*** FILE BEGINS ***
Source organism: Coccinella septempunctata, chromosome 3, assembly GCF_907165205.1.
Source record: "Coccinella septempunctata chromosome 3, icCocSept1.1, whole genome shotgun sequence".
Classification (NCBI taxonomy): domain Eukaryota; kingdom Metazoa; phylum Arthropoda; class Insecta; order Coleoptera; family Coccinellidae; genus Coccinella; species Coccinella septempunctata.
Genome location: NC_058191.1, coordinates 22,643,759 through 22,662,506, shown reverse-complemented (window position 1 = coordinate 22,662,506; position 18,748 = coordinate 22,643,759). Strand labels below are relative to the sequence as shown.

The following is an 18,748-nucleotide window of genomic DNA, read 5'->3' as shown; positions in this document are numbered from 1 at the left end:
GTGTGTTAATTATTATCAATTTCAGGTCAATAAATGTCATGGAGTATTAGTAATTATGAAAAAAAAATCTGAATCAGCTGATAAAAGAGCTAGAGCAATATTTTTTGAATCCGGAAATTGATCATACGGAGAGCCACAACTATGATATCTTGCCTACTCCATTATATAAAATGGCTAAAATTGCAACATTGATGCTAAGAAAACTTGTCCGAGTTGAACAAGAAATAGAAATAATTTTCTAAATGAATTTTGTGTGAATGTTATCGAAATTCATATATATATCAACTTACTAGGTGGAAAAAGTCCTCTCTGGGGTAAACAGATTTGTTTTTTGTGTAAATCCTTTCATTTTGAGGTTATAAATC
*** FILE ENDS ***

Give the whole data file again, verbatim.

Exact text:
Source organism: Coccinella septempunctata, chromosome 3, assembly GCF_907165205.1.
Source record: "Coccinella septempunctata chromosome 3, icCocSept1.1, whole genome shotgun sequence".
Classification (NCBI taxonomy): domain Eukaryota; kingdom Metazoa; phylum Arthropoda; class Insecta; order Coleoptera; family Coccinellidae; genus Coccinella; species Coccinella septempunctata.
Genome location: NC_058191.1, coordinates 22,643,759 through 22,662,506, shown reverse-complemented (window position 1 = coordinate 22,662,506; position 18,748 = coordinate 22,643,759). Strand labels below are relative to the sequence as shown.

The following is an 18,748-nucleotide window of genomic DNA, read 5'->3' as shown; positions in this document are numbered from 1 at the left end:
GTGTGTTAATTATTATCAATTTCAGGTCAATAAATGTCATGGAGTATTAGTAATTATGAAAAAAAAATCTGAATCAGCTGATAAAAGAGCTAGAGCAATATTTTTTGAATCCGGAAATTGATCATACGGAGAGCCACAACTATGATATCTTGCCTACTCCATTATATAAAATGGCTAAAATTGCAACATTGATGCTAAGAAAACTTGTCCGAGTTGAACAAGAAATAGAAATAATTTTCTAAATGAATTTTGTGTGAATGTTATCGAAATTCATATATATATCAACTTACTAGGTGGAAAAAGTCCTCTCTGGGGTAAACAGATTTGTTTTTTGTGTAAATCCTTTCATTTTGAGGTTATAAATC